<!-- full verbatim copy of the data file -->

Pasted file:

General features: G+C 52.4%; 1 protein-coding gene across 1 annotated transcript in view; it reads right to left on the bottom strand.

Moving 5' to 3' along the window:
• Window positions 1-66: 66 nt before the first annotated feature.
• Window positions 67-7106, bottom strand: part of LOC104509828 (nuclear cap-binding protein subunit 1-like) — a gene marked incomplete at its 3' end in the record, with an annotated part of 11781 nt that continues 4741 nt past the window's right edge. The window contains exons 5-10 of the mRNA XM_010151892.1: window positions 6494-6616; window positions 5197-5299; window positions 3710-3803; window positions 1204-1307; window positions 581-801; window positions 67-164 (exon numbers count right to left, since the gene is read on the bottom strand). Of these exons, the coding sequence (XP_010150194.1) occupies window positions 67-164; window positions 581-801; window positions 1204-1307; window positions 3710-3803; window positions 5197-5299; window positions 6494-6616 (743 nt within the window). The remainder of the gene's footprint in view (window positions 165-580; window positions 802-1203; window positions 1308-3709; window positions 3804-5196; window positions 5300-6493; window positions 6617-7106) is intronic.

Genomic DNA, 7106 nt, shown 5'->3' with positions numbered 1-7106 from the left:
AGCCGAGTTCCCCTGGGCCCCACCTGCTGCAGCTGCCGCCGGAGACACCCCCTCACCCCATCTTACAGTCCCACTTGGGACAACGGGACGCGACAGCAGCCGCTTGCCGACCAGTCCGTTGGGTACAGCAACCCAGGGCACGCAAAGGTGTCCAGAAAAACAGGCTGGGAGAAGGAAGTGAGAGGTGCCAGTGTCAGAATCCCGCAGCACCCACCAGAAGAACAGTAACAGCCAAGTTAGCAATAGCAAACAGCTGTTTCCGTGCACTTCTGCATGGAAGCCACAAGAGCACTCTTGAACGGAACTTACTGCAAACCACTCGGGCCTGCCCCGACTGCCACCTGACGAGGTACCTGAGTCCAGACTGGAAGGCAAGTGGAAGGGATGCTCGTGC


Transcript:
General features: G+C 52.4%; 1 protein-coding gene across 1 annotated transcript in view; it reads right to left on the bottom strand.

Moving 5' to 3' along the window:
• Window positions 1-66: 66 nt before the first annotated feature.
• Window positions 67-7106, bottom strand: part of LOC104509828 (nuclear cap-binding protein subunit 1-like) — a gene marked incomplete at its 3' end in the record, with an annotated part of 11781 nt that continues 4741 nt past the window's right edge. The window contains exons 5-10 of the mRNA XM_010151892.1: window positions 6494-6616; window positions 5197-5299; window positions 3710-3803; window positions 1204-1307; window positions 581-801; window positions 67-164 (exon numbers count right to left, since the gene is read on the bottom strand). Of these exons, the coding sequence (XP_010150194.1) occupies window positions 67-164; window positions 581-801; window positions 1204-1307; window positions 3710-3803; window positions 5197-5299; window positions 6494-6616 (743 nt within the window). The remainder of the gene's footprint in view (window positions 165-580; window positions 802-1203; window positions 1308-3709; window positions 3804-5196; window positions 5300-6493; window positions 6617-7106) is intronic.

Genomic DNA, 7106 nt, shown 5'->3' with positions numbered 1-7106 from the left:
AGCCGAGTTCCCCTGGGCCCCACCTGCTGCAGCTGCCGCCGGAGACACCCCCTCACCCCATCTTACAGTCCCACTTGGGACAACGGGACGCGACAGCAGCCGCTTGCCGACCAGTCCGTTGGGTACAGCAACCCAGGGCACGCAAAGGTGTCCAGAAAAACAGGCTGGGAGAAGGAAGTGAGAGGTGCCAGTGTCAGAATCCCGCAGCACCCACCAGAAGAACAGTAACAGCCAAGTTAGCAATAGCAAACAGCTGTTTCCGTGCACTTCTGCATGGAAGCCACAAGAGCACTCTTGAACGGAACTTACTGCAAACCACTCGGGCCTGCCCCGACTGCCACCTGACGAGGTACCTGAGTCCAGACTGGAAGGCAAGTGGAAGGGATGCTCGTGC